How to Account for Products Bought for Resale

Whether your business is driven by product resale or selling components with accompanying services, it’s necessary to account for inventory. Special rules apply to inventory accounting, even for a smaller operation maintaining cash basis books that record expenditures as they are paid.

Financial trail

Inventory is defined as merchandise your business obtains for the purpose of selling to customers. Accounting for expenditures for these items is not considered a business expense until the merchandise is sold. Rather, the cost for resale merchandise is recorded on the company balance sheet as inventory. The business merely exchanges a cash asset for inventory assets.

Inventory appears on the balance sheet at its cost, not its retail value. When inventory is sold, the cost for these items is transferred from the balance sheet to the income statement as “cost of goods sold.”

The cost of inventory includes delivery. So purchasing 1,000 units of item “X” for $3,000 plus $50 in shipping expenses results in a cost of $3.05 per item. When one hundred items are sold, inventory is reduced by $305.00 and cost of goods sold is increased by the same amount.

The circumstances clearly become complex if cost for the same item changes. Acquiring another one hundred units of item “X” for $320 plus $15 for shipping results in $3.35 per unit added to inventory. When two hundred more items are sold, confusion reigns.

The default accounting method for variable inventory unit costs is called FICO-an acronym for First In, First Out. Accordingly, the cost for the two hundred sold items is $3.05 each. You’re still selling from your original 1,000-item batch. But if you’re selling 1,000 items, the first nine hundred are the remaining units from the original batch and the next one hundred are from the second batch, and have a cost of $3.35 each.

Simplifying inventory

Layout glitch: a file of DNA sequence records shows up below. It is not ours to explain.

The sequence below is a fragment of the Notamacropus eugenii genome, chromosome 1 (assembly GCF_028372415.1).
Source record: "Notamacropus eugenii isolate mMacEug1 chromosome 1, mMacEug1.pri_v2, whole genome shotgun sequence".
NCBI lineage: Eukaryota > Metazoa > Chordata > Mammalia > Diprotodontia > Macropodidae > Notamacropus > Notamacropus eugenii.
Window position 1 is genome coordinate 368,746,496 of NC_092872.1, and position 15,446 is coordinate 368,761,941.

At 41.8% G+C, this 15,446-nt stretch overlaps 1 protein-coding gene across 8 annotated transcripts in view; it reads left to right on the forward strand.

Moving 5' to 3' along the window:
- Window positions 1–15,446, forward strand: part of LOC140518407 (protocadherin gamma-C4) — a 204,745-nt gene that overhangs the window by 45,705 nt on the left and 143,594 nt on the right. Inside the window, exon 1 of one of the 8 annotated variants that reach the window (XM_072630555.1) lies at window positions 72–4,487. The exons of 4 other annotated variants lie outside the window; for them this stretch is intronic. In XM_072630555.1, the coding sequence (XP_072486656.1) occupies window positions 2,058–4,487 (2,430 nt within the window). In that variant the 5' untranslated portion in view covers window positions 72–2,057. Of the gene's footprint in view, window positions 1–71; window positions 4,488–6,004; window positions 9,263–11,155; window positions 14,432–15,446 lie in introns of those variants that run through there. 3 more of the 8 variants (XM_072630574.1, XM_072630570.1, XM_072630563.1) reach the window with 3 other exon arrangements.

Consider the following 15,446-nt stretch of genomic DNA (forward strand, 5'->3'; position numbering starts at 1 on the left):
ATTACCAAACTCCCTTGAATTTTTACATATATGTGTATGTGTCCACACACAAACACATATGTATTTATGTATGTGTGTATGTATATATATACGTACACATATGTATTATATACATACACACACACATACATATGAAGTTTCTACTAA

All small businesses should consider an inventory tracking system. The “periodic” system places all inventory purchases in a “cost of goods sold” account, a temporary holding station. At the end of an accounting period – at least annually – a physical inventory count is taken, and the known inventory cost is recorded on the balance sheet. The difference between inventory figures from one period and those of the next offsets the cost of goods sold, so the purchases no longer belong in a temporary holding station. The difficulty in this method is assigning differential costs for units acquired at various prices; however, it’s satisfactory for smaller companies with few types of inventory items and little fluctuation in cost.

By contrast, “perpetual” systems continuously update the costs for all units on hand in the inventory account. Most accounting software will automate these systems, which are superior for tracking inventory in stock, as they constantly update the income statement for true FICO cost as items are sold.

Learning the data entry steps for these programs is challenging, but for larger organizations with multiple components of inventory, the output is certainly worth the effort.

It’s Easy to Account for an Asset Buy and Its Loan

Borrowing to acquire fixed assets is a widespread practice among small businesses, but it gets confusing when the business doesn’t account for the entire cost when it makes the purchase, but instead accounts for much of it when paying back the loan used to buy the assets.

In fact, companies are considered to have paid the full cost for an asset even if they take on debt to buy it. When a fixed asset is acquired, the bookkeeping process requires a journal entry.

An asset account on one side of the balance sheet is increased for the entire cost. On the other side is the addition of a note payable for the funds borrowed to buy the asset. A down payment made with company funds is the difference between asset cost and loan amount. This reduction in the cash asset balances the journal entry.

How it works

For example, consider a $10,000 equipment purchase that’s paid by $2,000 of company cash and $8,000 of borrowed money. A journal entry increases equipment assets (a $10,000 debit) while decreasing cash asset (a $2,000 credit) as well as increasing notes payable (an $8,000 credit).

Sometimes, owners are confused about where to account for their expenditures on loan payments. However, after accounting for the portion that is interest expense, each loan payment is simply applied to the note payable liability.

The takeaway: Loan principal is neither an expense nor an addition to the asset. Rather, the full cost of the asset was already recorded upon purchase. Easy!